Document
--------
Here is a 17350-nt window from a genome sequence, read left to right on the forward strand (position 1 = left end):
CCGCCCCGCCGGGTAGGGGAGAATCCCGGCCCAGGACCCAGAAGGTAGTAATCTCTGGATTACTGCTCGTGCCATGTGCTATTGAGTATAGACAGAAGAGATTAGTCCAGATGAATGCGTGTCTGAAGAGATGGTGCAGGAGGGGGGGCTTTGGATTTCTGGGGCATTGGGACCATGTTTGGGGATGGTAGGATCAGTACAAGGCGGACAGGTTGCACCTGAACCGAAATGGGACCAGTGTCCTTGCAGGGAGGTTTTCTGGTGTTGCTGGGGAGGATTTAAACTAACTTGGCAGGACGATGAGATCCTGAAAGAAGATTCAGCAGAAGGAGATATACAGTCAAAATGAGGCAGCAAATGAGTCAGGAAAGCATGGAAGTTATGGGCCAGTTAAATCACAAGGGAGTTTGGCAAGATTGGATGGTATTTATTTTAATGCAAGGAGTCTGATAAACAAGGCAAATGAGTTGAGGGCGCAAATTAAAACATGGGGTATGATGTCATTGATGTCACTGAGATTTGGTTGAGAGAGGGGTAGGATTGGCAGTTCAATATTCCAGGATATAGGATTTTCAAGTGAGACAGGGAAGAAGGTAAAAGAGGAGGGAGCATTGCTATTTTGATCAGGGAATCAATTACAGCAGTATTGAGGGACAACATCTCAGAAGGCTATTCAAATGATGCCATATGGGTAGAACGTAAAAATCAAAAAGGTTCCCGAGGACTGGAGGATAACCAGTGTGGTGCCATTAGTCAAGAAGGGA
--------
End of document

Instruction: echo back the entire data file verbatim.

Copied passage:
Here is a 17350-nt window from a genome sequence, read left to right on the forward strand (position 1 = left end):
CCGCCCCGCCGGGTAGGGGAGAATCCCGGCCCAGGACCCAGAAGGTAGTAATCTCTGGATTACTGCTCGTGCCATGTGCTATTGAGTATAGACAGAAGAGATTAGTCCAGATGAATGCGTGTCTGAAGAGATGGTGCAGGAGGGGGGGCTTTGGATTTCTGGGGCATTGGGACCATGTTTGGGGATGGTAGGATCAGTACAAGGCGGACAGGTTGCACCTGAACCGAAATGGGACCAGTGTCCTTGCAGGGAGGTTTTCTGGTGTTGCTGGGGAGGATTTAAACTAACTTGGCAGGACGATGAGATCCTGAAAGAAGATTCAGCAGAAGGAGATATACAGTCAAAATGAGGCAGCAAATGAGTCAGGAAAGCATGGAAGTTATGGGCCAGTTAAATCACAAGGGAGTTTGGCAAGATTGGATGGTATTTATTTTAATGCAAGGAGTCTGATAAACAAGGCAAATGAGTTGAGGGCGCAAATTAAAACATGGGGTATGATGTCATTGATGTCACTGAGATTTGGTTGAGAGAGGGGTAGGATTGGCAGTTCAATATTCCAGGATATAGGATTTTCAAGTGAGACAGGGAAGAAGGTAAAAGAGGAGGGAGCATTGCTATTTTGATCAGGGAATCAATTACAGCAGTATTGAGGGACAACATCTCAGAAGGCTATTCAAATGATGCCATATGGGTAGAACGTAAAAATCAAAAAGGTTCCCGAGGACTGGAGGATAACCAGTGTGGTGCCATTAGTCAAGAAGGGA